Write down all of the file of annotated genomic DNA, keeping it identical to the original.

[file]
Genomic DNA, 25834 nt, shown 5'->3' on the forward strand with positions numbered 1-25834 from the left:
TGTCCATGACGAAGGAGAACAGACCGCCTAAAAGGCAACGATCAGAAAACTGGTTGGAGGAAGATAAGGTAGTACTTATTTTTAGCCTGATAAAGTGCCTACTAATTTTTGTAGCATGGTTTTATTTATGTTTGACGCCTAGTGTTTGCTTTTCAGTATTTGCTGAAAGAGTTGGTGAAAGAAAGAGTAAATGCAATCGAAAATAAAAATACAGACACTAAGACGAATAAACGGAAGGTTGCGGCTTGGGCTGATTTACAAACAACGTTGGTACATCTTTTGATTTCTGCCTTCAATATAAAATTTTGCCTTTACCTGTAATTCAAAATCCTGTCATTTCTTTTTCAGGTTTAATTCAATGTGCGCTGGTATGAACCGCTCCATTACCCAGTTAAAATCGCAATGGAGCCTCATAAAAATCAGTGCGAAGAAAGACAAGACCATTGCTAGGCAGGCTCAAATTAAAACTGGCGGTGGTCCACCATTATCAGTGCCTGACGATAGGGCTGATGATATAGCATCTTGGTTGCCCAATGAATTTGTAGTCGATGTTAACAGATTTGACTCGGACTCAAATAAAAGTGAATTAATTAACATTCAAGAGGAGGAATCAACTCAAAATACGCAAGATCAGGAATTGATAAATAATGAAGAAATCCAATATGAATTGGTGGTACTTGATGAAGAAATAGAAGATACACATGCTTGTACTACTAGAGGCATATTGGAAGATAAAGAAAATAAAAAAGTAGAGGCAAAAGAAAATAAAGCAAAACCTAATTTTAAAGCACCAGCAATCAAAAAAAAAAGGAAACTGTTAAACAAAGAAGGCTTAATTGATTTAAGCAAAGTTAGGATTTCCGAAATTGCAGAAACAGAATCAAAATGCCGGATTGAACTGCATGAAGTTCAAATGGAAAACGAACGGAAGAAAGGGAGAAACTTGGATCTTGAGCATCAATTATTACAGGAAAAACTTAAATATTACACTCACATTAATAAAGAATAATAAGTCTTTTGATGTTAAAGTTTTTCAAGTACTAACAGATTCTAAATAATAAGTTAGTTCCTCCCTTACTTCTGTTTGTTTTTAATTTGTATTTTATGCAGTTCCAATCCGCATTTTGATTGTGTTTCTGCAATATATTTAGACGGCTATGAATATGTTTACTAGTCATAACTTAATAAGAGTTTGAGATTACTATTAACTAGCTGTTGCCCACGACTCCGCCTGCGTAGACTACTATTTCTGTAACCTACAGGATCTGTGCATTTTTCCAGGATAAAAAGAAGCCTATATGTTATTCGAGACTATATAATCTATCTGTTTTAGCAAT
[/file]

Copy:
Genomic DNA, 25834 nt, shown 5'->3' on the forward strand with positions numbered 1-25834 from the left:
TGTCCATGACGAAGGAGAACAGACCGCCTAAAAGGCAACGATCAGAAAACTGGTTGGAGGAAGATAAGGTAGTACTTATTTTTAGCCTGATAAAGTGCCTACTAATTTTTGTAGCATGGTTTTATTTATGTTTGACGCCTAGTGTTTGCTTTTCAGTATTTGCTGAAAGAGTTGGTGAAAGAAAGAGTAAATGCAATCGAAAATAAAAATACAGACACTAAGACGAATAAACGGAAGGTTGCGGCTTGGGCTGATTTACAAACAACGTTGGTACATCTTTTGATTTCTGCCTTCAATATAAAATTTTGCCTTTACCTGTAATTCAAAATCCTGTCATTTCTTTTTCAGGTTTAATTCAATGTGCGCTGGTATGAACCGCTCCATTACCCAGTTAAAATCGCAATGGAGCCTCATAAAAATCAGTGCGAAGAAAGACAAGACCATTGCTAGGCAGGCTCAAATTAAAACTGGCGGTGGTCCACCATTATCAGTGCCTGACGATAGGGCTGATGATATAGCATCTTGGTTGCCCAATGAATTTGTAGTCGATGTTAACAGATTTGACTCGGACTCAAATAAAAGTGAATTAATTAACATTCAAGAGGAGGAATCAACTCAAAATACGCAAGATCAGGAATTGATAAATAATGAAGAAATCCAATATGAATTGGTGGTACTTGATGAAGAAATAGAAGATACACATGCTTGTACTACTAGAGGCATATTGGAAGATAAAGAAAATAAAAAAGTAGAGGCAAAAGAAAATAAAGCAAAACCTAATTTTAAAGCACCAGCAATCAAAAAAAAAAGGAAACTGTTAAACAAAGAAGGCTTAATTGATTTAAGCAAAGTTAGGATTTCCGAAATTGCAGAAACAGAATCAAAATGCCGGATTGAACTGCATGAAGTTCAAATGGAAAACGAACGGAAGAAAGGGAGAAACTTGGATCTTGAGCATCAATTATTACAGGAAAAACTTAAATATTACACTCACATTAATAAAGAATAATAAGTCTTTTGATGTTAAAGTTTTTCAAGTACTAACAGATTCTAAATAATAAGTTAGTTCCTCCCTTACTTCTGTTTGTTTTTAATTTGTATTTTATGCAGTTCCAATCCGCATTTTGATTGTGTTTCTGCAATATATTTAGACGGCTATGAATATGTTTACTAGTCATAACTTAATAAGAGTTTGAGATTACTATTAACTAGCTGTTGCCCACGACTCCGCCTGCGTAGACTACTATTTCTGTAACCTACAGGATCTGTGCATTTTTCCAGGATAAAAAGAAGCCTATATGTTATTCGAGACTATATAATCTATCTGTTTTAGCAAT